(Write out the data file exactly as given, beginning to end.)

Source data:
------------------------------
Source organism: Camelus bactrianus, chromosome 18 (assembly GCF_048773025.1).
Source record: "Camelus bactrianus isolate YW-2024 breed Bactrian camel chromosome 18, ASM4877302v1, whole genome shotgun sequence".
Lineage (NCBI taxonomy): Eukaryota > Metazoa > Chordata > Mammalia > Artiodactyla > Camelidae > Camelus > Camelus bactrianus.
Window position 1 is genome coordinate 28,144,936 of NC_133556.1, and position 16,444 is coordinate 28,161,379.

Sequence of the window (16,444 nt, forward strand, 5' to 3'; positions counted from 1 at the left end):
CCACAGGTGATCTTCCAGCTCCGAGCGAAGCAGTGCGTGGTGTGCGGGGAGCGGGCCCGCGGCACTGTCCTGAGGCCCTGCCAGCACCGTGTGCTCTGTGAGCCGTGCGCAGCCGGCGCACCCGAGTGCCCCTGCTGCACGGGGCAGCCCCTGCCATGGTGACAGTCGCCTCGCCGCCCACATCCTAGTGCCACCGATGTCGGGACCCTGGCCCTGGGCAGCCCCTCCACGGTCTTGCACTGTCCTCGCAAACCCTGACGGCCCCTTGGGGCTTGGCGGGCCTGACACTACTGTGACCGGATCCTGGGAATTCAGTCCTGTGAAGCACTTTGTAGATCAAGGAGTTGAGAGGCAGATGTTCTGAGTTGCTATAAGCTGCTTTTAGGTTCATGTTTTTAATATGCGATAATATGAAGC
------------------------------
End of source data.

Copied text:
Source organism: Camelus bactrianus, chromosome 18 (assembly GCF_048773025.1).
Source record: "Camelus bactrianus isolate YW-2024 breed Bactrian camel chromosome 18, ASM4877302v1, whole genome shotgun sequence".
Lineage (NCBI taxonomy): Eukaryota > Metazoa > Chordata > Mammalia > Artiodactyla > Camelidae > Camelus > Camelus bactrianus.
Window position 1 is genome coordinate 28,144,936 of NC_133556.1, and position 16,444 is coordinate 28,161,379.

Sequence of the window (16,444 nt, forward strand, 5' to 3'; positions counted from 1 at the left end):
CCACAGGTGATCTTCCAGCTCCGAGCGAAGCAGTGCGTGGTGTGCGGGGAGCGGGCCCGCGGCACTGTCCTGAGGCCCTGCCAGCACCGTGTGCTCTGTGAGCCGTGCGCAGCCGGCGCACCCGAGTGCCCCTGCTGCACGGGGCAGCCCCTGCCATGGTGACAGTCGCCTCGCCGCCCACATCCTAGTGCCACCGATGTCGGGACCCTGGCCCTGGGCAGCCCCTCCACGGTCTTGCACTGTCCTCGCAAACCCTGACGGCCCCTTGGGGCTTGGCGGGCCTGACACTACTGTGACCGGATCCTGGGAATTCAGTCCTGTGAAGCACTTTGTAGATCAAGGAGTTGAGAGGCAGATGTTCTGAGTTGCTATAAGCTGCTTTTAGGTTCATGTTTTTAATATGCGATAATATGAAGC